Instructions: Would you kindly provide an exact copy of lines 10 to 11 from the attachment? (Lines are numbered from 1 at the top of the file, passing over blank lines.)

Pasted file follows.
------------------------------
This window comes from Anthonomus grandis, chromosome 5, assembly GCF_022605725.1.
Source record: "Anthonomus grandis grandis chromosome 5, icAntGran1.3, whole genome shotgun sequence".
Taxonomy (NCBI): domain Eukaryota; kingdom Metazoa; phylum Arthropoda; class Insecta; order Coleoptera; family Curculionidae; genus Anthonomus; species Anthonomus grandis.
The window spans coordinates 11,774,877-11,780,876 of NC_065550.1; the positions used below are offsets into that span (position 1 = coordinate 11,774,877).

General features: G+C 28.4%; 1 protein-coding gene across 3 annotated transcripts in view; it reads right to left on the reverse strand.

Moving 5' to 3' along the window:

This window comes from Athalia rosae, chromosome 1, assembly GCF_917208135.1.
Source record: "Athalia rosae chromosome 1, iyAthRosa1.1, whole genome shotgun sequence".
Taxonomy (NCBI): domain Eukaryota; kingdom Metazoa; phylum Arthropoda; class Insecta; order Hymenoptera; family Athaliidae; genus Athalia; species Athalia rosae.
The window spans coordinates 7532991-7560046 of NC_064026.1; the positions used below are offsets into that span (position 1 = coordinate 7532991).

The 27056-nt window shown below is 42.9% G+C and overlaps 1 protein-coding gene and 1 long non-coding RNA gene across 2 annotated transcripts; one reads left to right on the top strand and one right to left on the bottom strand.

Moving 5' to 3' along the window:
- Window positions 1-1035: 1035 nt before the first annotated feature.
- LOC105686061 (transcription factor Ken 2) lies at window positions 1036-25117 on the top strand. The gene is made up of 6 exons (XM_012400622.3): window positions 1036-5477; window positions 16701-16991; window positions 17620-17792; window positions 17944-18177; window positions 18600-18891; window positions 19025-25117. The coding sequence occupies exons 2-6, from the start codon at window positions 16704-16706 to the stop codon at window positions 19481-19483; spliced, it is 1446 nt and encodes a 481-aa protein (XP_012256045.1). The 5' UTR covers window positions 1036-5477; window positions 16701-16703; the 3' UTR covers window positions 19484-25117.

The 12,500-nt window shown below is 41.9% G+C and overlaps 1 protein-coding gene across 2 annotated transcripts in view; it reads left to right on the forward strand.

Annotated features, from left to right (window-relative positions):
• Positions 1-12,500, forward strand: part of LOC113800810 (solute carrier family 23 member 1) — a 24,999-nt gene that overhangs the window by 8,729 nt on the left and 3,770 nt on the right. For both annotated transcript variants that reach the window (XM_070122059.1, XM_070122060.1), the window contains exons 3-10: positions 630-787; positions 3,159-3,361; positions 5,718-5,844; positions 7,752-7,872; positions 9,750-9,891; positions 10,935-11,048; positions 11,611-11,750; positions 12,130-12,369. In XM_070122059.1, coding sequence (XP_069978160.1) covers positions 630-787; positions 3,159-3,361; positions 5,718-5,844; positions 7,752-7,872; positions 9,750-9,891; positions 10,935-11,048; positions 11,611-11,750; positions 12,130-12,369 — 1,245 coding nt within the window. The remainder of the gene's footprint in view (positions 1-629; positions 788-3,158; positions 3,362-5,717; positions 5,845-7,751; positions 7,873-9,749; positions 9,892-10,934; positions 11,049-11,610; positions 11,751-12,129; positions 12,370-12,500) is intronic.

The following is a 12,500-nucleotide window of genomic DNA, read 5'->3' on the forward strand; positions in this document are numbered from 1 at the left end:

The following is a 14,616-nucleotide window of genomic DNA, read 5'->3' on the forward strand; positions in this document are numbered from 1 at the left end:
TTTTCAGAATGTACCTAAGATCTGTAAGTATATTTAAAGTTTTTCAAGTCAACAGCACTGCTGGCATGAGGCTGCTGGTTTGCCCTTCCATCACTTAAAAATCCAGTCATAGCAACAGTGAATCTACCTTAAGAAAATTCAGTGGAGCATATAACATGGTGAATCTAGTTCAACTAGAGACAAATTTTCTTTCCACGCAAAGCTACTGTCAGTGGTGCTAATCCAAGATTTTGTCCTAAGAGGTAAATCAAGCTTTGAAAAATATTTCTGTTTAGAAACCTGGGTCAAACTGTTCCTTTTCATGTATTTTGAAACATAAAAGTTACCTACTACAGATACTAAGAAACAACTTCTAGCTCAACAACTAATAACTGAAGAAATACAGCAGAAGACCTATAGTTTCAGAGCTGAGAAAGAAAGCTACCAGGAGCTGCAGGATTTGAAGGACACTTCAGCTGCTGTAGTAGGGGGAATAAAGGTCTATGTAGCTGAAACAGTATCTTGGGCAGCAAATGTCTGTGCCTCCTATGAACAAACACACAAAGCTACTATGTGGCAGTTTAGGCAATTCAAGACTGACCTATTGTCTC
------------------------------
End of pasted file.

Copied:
The window spans coordinates 7532991-7560046 of NC_064026.1; the positions used below are offsets into that span (position 1 = coordinate 7532991).

The 27056-nt window shown below is 42.9% G+C and overlaps 1 protein-coding gene and 1 long non-coding RNA gene across 2 annotated transcripts; one reads left to right on the top strand and one right to left on the bottom strand.